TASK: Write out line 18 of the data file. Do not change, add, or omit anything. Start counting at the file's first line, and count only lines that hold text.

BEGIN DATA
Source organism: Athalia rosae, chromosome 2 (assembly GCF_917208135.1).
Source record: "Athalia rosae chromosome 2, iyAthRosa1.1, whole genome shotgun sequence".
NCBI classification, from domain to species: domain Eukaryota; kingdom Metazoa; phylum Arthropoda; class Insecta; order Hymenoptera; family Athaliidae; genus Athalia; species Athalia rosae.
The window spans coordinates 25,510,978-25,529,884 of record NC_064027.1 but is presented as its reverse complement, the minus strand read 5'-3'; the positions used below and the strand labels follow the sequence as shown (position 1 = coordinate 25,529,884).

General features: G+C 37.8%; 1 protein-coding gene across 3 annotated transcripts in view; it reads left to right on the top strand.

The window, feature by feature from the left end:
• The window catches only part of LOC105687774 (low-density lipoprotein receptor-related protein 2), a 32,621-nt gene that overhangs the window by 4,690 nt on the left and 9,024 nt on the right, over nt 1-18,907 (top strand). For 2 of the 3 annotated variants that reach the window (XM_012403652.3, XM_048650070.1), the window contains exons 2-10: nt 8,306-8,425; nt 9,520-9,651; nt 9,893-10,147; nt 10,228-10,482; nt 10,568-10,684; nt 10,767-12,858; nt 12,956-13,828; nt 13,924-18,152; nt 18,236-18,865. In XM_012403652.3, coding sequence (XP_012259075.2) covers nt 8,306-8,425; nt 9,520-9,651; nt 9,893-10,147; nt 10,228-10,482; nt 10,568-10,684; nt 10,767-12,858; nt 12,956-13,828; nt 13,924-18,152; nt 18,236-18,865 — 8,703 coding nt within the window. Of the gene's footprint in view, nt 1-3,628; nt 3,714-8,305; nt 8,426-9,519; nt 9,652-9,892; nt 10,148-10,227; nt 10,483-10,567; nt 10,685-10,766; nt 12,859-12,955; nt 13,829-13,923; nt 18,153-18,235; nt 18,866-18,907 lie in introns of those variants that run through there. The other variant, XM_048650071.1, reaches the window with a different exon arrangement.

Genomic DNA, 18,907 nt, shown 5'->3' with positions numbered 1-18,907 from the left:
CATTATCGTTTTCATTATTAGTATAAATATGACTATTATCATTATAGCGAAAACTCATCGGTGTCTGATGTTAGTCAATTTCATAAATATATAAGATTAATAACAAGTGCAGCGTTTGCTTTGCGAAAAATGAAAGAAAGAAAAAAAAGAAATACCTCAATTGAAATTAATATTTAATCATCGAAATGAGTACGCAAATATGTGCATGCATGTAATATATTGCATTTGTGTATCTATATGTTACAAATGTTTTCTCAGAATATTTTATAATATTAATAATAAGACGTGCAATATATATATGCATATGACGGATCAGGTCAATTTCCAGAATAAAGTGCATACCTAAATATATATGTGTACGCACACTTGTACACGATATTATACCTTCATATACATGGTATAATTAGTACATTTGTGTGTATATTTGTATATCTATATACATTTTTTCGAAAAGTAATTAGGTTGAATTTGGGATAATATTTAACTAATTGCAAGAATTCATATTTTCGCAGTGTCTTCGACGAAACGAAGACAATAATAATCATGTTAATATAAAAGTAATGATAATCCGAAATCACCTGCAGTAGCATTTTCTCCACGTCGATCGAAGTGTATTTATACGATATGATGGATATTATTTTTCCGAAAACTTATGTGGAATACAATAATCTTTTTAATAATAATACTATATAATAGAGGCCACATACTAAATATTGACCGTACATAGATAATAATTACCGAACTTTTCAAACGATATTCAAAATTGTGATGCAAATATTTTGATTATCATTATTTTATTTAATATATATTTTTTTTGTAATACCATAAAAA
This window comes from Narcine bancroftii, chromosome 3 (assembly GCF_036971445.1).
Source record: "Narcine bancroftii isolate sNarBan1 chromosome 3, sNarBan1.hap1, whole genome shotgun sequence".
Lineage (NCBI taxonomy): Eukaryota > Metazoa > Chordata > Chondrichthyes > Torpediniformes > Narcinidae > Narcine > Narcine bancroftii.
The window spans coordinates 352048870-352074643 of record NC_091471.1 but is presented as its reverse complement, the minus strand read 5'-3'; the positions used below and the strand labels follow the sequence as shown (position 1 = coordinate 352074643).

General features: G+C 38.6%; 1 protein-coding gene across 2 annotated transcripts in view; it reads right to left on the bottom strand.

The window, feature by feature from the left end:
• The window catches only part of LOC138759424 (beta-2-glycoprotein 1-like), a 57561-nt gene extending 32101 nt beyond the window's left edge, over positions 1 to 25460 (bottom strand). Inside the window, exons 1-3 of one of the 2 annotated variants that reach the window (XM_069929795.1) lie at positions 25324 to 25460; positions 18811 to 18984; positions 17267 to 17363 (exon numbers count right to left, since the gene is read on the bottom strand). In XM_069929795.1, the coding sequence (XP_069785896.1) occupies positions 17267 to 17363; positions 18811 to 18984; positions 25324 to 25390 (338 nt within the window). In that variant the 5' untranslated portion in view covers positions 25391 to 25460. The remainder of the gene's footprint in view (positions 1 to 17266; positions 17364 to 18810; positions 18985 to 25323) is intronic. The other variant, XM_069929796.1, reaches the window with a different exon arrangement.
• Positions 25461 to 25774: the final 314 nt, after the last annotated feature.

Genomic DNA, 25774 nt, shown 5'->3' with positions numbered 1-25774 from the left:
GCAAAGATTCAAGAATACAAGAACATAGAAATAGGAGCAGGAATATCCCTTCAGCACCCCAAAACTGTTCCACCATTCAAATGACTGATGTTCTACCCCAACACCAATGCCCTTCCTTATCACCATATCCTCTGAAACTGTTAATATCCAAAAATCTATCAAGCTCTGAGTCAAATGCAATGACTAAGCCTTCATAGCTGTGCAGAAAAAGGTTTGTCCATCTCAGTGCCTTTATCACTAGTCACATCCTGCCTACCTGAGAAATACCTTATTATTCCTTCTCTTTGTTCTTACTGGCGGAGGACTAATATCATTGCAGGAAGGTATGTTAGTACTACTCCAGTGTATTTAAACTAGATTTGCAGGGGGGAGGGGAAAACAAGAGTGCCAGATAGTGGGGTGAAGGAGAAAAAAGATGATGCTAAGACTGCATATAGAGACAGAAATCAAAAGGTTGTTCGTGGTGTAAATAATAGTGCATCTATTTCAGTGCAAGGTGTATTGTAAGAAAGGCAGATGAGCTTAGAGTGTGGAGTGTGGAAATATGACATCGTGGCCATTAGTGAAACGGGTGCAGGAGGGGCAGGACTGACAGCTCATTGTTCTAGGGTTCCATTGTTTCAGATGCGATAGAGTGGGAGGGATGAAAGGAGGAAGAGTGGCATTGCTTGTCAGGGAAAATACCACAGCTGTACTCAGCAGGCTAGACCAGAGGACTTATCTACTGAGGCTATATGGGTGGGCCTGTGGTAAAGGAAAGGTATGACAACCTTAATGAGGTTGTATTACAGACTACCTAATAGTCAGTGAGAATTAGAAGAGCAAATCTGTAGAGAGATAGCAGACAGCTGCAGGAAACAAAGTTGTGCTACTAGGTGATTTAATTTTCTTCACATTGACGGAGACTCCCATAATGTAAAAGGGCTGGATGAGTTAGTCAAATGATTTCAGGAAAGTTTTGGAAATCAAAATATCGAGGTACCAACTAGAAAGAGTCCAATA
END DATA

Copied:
Genomic DNA, 25774 nt, shown 5'->3' with positions numbered 1-25774 from the left: